I want to write about a dear friend of mine. We partnered up for a few projects while bogged down in our undergraduate. In those never-ending days I was raising children and Lena was living in residence so we would get together at my house where the television was often running and kids were wandering in and out. We would discuss literature and critics; we would brainstorm ideas for our papers, eat meals, snacks, and drink coffee, coffee, tea.
However, on a particular remove-your-coat, sunglasses-day in March (which happened to be my birthday) we opted to skip class in favour of sitting on the patio at the Grad House and order a jug of sunshine. There we sat, sipped and soaked in the sunshine until it was time to remove the sunglasses and shade our shoulders with the coats of March. The day was a gift. Weather-wise I had never had such a fine birthday, nor have I again.
As it does, time has turned its hand, my children have moved out and on with their own lives, Lena has married, is raising two children of her own, and working three jobs while she earns a PHD. We manage to visit a couple times a year, email once in a while, and hardly talk on the phone because time is unforgiving.
Yesterday, the sun shining, March winds blowing, Lena booked the day away from children, work, and studies. She turned off her cell-phone, drove to my house and picked me up to spend another birthday.
After a brief visit in my too quiet house we went for a drive chattering all the way about our different struggles with time – her demands so high that a tub-soak is a two-year-ago luxury (as every mother knows) while my nest suffers neglect and envy. She told me about a book, a must read by Jane Anderson who writes about "finding your authentic self after a lifetime of being all things to all people." Lena laughed, telling me that she had picked the book up because Jane Anderson so aptly fit the life enhancement into her schedule: A Weekend to Change your Life.
Thus engaged in wonderful conversation we lived a bit of the advice from the book and drove to Amherstburg Ontario where there is a quaint Tea House, white lace on dark tables, sunlight streamed from a bay window charming the dimly lit room. Menus were brought out and rejected by my dear friend who had already arranged everything for the five course lunch part of our date. For the better part of three hours we sipped tea (a most wonderful tea, which I have to ask the flavor of) and soup, nibbled salad and tiny sandwiches and cheese-cake and fruit and crumpets, and we chattered before taking another pleasant drive to a garden shop where we strolled and gazed at the promise of spring.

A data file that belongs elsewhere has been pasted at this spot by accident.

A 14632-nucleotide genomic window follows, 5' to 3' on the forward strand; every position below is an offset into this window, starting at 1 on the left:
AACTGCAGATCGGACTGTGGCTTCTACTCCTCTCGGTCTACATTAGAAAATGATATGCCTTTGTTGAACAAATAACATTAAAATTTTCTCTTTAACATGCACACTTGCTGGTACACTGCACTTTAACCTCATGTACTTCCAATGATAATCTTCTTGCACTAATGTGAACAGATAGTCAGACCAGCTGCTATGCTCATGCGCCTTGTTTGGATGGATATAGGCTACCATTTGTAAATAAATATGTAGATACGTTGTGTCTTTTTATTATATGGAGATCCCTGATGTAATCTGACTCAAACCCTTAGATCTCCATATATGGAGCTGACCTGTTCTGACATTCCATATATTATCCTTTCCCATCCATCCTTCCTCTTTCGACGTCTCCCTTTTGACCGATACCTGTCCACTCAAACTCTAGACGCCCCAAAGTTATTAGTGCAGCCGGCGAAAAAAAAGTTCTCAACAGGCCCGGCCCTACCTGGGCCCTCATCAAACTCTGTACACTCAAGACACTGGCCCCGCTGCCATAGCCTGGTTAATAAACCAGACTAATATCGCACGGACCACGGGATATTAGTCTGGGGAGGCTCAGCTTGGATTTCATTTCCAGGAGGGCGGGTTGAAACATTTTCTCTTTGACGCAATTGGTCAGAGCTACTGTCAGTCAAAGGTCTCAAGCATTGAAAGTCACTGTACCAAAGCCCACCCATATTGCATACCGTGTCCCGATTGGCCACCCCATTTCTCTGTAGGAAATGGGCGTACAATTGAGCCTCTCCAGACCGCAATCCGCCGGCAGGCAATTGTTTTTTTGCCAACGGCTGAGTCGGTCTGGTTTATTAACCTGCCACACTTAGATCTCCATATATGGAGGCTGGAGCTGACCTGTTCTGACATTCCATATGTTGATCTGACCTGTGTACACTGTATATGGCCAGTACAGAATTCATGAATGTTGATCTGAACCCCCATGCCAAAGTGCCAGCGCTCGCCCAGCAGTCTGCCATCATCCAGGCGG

We spent time as if we were rich in it: my mind never once wandered away to phone calls I have to place, forms that need filling, the condition of my kitchen, or any other worry that the resent world has held for me.
Last night I removed crystal figurines from the cabinet where they were kept safe through the years of bouncing balls to hacky-sacs to the 'my-parents are-out-of-town-lets-part' years and displayed then on the dragon-fly gem-stone mirror this friend gifted to me after our lunch. I flipped on the lamp, sat back with a glass of red wine and I marveled at the rainbow reflects: past, present, and future.
And I said thank you
to the universe
for gifting me
in all ways
And thank you!